Here’s one thing I’ve realized over the last five years: you can never really prepare for parenthood. Â Yes, you can buy the motherhood books and mine the wisdom of your friends and offer to babysit for their kids, thereby acquiring some level of competency in how to change a diaper or support a floppy newborn head. Â Â But nothing really gets you ready for the life-altering, universe-upending, all-consuming reality of parenting. Â It’s only when you are right in the thick of it that you realize how utterly exhausting — and jaw-droppingly beautiful — it is.
This certainly describes my journey. Â Prior to having Matthew, I had no idea that I could be so exhausted, physically and mentally. Â I had no clue that I would have to function for days on spotty, brief, Â grade-D quality sleep. Â I also had no idea that the smile of a newborn could make me want to cry with happiness, or that being in the firm circle of a toddler’s hug would make me wish for time to stop right there, so I would never have to feel him let go.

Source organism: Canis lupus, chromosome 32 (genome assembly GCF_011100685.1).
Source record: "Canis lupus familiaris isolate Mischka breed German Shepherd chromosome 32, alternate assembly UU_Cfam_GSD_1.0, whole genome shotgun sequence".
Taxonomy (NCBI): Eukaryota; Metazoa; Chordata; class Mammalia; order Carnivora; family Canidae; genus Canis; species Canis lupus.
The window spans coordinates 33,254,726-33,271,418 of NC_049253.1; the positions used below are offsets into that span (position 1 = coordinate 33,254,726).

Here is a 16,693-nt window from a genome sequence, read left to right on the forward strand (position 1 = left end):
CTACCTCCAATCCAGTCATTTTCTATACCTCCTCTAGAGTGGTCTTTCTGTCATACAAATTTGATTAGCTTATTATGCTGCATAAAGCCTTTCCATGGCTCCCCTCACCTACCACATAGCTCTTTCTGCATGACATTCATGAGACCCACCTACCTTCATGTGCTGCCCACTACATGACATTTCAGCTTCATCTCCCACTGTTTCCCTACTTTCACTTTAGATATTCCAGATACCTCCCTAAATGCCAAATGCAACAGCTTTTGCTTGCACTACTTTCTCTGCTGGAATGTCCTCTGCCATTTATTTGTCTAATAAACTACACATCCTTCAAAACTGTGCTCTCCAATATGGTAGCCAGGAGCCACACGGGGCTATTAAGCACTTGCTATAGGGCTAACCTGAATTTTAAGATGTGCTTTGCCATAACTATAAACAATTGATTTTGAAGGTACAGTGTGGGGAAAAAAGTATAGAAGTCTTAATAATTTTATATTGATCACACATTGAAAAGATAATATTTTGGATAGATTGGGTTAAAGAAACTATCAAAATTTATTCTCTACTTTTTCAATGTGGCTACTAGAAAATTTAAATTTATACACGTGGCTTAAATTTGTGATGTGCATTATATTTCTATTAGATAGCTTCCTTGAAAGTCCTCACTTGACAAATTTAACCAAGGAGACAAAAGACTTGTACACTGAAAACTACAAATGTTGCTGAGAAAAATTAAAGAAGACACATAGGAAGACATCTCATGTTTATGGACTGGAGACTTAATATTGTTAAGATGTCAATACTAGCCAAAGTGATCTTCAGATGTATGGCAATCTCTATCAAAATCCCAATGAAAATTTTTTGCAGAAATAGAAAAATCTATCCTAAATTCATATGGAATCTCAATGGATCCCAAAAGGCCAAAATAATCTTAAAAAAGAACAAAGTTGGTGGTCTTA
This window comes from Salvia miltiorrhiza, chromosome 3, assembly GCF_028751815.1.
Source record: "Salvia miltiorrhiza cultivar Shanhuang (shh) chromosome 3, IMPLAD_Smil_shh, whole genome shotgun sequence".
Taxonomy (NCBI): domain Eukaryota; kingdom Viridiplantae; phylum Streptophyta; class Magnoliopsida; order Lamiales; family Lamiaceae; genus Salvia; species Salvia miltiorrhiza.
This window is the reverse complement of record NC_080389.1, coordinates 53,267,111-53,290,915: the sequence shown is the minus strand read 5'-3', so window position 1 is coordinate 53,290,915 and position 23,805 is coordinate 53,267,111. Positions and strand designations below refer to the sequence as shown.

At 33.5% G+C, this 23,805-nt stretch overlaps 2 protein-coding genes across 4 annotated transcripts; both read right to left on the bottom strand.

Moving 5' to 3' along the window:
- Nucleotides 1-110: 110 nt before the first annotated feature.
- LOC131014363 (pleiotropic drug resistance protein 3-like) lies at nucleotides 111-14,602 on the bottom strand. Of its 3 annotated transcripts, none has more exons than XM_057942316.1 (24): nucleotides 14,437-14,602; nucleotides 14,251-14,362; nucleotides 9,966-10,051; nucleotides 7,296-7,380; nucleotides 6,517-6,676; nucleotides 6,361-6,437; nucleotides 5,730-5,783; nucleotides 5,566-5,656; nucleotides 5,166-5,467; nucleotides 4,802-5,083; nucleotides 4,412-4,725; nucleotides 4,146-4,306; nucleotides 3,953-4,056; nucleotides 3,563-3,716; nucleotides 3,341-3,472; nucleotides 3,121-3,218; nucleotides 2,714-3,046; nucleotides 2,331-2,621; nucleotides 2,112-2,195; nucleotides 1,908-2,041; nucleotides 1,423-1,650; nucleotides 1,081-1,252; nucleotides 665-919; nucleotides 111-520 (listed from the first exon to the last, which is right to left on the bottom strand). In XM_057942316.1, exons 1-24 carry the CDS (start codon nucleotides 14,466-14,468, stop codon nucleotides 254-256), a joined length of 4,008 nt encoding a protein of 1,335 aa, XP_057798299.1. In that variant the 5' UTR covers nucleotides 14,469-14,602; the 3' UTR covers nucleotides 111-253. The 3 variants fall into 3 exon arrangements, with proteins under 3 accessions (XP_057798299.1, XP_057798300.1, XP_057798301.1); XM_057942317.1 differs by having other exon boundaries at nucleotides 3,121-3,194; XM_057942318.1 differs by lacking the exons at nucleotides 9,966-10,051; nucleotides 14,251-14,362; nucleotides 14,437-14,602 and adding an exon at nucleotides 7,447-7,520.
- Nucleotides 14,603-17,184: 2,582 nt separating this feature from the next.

I couldn’t have imagined any of this, really. Â I just had to live it and find out for myself.
And as we celebrate the Annunciation today, I feel a strong sense of kinship with Mary. Â She could not possibly have imagined in advance what being the Mother of God would be like. Â When she said yes, she must have known, on some level, that she was going into it blind. Â She could not possibly have anticipated the glorious highs, the terrifyingly abysmal lows, and all the little graces in between.
But she was willing to find out. Â And — to echo Robert Frost — that has made all the difference.
Annunciation by Domenico Beccafumi